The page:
While oil palms seem to be the modern plantation favorite, rubber trees are more traditional.  These were originally imported from Brazil, where they cannot be grown in monocultures due to a disease which has not (yet) reached Asia.  Typically the latex (sap) is collected in coconut shells, after the trees have been grooved. Click to see big picture (568x480 pixels; 145 KB)
The contents of hundreds of shells are dumped into pits, along with antibiotics and preservatives; then the blocks so formed are removed and allowed to 'cure' in water.  The stench is considerable. Click to see big picture (640x457 pixels; 114 KB)
And then there is the largely illegal logging industry.  Introducing a Sumatran log loader. Click to see big picture (640x426 pixels; 106 KB)
At least the industry employs a lot a people, instead of relying on big machines. Click to see big picture (640x400 pixels; 137 KB)
A small portion of the logs are milled locally for lumber, etc. sawmill
But most are trucked to the coast for milling and for export. Click to see big picture (640x432 pixels; 94 KB)
Between plantation development, logging and a general dislike of jungles, the Indonesian rain forest is disappearing very rapidly.  More on this under Environmental Problems. Click to see big picture (640x424 pixels; 94 KB)
With loss of the rain forest and growth of cities, the hunting and gathering way of life is ever less prominent.  Here a woman gathers a rounded species of pitcher plants to use as cups. Click to see big picture (339x480 pixels; 62 KB)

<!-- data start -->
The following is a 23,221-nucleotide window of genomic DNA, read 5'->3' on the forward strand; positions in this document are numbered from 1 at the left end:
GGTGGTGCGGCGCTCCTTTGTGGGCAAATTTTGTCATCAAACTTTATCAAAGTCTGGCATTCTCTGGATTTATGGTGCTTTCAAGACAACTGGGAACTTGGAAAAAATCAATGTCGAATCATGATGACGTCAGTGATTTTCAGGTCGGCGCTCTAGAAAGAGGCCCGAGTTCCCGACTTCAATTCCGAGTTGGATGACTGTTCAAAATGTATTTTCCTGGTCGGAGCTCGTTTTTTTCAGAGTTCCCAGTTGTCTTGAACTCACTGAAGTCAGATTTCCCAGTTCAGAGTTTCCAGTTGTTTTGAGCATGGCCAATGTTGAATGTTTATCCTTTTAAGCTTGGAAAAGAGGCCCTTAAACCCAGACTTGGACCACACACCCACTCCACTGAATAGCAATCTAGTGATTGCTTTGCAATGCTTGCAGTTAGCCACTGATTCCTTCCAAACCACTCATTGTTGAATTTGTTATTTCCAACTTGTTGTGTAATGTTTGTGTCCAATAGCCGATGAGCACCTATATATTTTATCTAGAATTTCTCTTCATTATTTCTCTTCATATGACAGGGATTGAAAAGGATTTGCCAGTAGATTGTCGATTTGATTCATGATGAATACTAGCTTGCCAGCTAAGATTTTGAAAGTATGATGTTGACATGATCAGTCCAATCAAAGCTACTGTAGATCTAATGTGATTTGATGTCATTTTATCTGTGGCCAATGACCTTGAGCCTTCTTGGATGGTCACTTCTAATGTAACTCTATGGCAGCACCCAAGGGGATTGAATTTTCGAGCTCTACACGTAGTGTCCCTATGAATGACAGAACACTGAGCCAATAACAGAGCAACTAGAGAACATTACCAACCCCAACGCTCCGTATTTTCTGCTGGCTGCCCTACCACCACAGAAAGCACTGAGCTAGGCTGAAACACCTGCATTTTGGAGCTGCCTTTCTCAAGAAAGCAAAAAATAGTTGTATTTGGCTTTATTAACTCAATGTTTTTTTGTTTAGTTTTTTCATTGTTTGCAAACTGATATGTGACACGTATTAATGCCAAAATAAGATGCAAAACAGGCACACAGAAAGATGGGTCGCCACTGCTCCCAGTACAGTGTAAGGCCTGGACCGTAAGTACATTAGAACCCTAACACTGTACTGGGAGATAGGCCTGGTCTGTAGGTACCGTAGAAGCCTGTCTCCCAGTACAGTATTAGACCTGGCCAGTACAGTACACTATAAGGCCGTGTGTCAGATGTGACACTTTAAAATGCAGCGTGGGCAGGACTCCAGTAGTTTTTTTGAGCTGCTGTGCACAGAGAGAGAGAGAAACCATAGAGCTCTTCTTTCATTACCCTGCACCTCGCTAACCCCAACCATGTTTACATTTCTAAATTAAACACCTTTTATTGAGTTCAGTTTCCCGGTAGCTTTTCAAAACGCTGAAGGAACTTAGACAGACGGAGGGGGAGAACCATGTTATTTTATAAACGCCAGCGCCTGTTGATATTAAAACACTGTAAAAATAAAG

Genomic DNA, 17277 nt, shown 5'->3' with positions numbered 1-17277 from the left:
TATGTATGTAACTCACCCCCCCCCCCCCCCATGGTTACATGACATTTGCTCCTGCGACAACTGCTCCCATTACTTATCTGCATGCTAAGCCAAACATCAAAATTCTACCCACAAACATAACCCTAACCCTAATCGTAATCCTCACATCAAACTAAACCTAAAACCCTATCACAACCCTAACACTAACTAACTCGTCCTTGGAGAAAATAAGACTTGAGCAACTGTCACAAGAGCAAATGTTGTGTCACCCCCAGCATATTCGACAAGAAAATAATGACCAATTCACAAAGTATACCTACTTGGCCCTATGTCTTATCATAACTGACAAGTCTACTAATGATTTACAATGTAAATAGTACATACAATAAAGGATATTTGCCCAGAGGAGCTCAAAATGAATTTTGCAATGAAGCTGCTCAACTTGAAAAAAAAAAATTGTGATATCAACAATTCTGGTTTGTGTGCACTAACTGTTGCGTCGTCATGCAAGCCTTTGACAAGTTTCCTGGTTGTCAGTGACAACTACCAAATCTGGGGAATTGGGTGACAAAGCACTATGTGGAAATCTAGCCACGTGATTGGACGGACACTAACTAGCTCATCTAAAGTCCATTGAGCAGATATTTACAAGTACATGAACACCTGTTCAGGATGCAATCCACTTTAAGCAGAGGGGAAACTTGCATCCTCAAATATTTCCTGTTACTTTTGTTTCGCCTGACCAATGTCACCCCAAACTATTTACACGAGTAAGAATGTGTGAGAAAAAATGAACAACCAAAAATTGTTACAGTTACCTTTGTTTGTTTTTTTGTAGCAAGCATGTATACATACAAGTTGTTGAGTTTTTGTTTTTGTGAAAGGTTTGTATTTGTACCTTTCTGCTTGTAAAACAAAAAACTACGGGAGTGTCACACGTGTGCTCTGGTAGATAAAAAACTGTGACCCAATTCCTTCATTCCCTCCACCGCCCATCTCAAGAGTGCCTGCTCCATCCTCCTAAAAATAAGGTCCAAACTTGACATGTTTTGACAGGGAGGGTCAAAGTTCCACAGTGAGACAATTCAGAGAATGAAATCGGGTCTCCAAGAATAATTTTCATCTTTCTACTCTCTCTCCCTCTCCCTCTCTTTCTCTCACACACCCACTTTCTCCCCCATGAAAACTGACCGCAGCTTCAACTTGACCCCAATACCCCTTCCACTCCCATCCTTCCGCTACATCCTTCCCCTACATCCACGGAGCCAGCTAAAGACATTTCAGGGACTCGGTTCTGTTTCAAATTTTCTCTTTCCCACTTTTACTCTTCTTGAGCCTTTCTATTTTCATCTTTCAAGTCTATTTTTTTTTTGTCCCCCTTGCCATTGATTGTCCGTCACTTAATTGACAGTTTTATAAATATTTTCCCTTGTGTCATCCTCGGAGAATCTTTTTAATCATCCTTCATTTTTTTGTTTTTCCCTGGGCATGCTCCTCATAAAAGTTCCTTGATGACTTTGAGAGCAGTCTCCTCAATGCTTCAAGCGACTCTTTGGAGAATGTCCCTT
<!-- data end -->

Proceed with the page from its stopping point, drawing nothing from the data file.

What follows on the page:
Disappearing also, is the use of the water buffalo for clearing land. Click to see big picture (640x433 pixels; 146 KB)
Enter the backhoes and bulldozers, which along with fire are the modern methods of clearing the rain forests. Click to see big picture (640x430 pixels; 91 KB)
Although some workers still dig in bare feet. Click to see big picture (616x480 pixels; 127 KB)

Another artisanial industry which is still alive is gold extraction.  Even in prehistoric times, Sumatra was known as the land of gold.  Here it is being panned from stream sediments in traditional style.

Click to see big picture (640x457 pixels; 76 KB)
Gold flakes in a wooden pan after all lighter material has been washed away, with a pencil for size. Click to see big picture (640x454 pixels; 108 KB)
Other small scale methods of separating gold include the sluice box on left, and the ingenious micro-mill on right.  Turned by water power, this mill grinds ore with mercury to extract the gold.  The dangers of mercury in the water seems to be unrecognized. Click to see big picture (640x366 pixels; 113 KB)
A typical hard-scrabble mining town in the mountains of the Bengkulu Province of southwestern Sumatra. Click to see big picture (640x420 pixels; 136 KB)
A group of self-employed miners takes a smoke break before heading back down the shaft behind them. Click to see big picture (480x314 pixels; 58 KB)
Underground, by the light of ancient carbide lamps, the miners use their experience to decide what ore to bring up for milling.  The gold itself in not visible. Click to see big picture (640x448 pixels; 109 KB)
Other miners try to extend the old Dutch (and Japanese) gold mines, here in the Muaraaman area of Sumatra. Click to see big picture (640x447 pixels; 92 KB)
The results are known as 'rat-hole" mining, as workers excavate small leads and veinlets in an erratic fashion.  Could that be the writer up there? Click to see big picture (332x480 pixels; 92 KB)
From new shafts or old mines, the goal is a small pile of muck and rock chips, which hopefully contain invisible gold.  Only the mills will tell. Click to see big picture (640x434 pixels; 121 KB)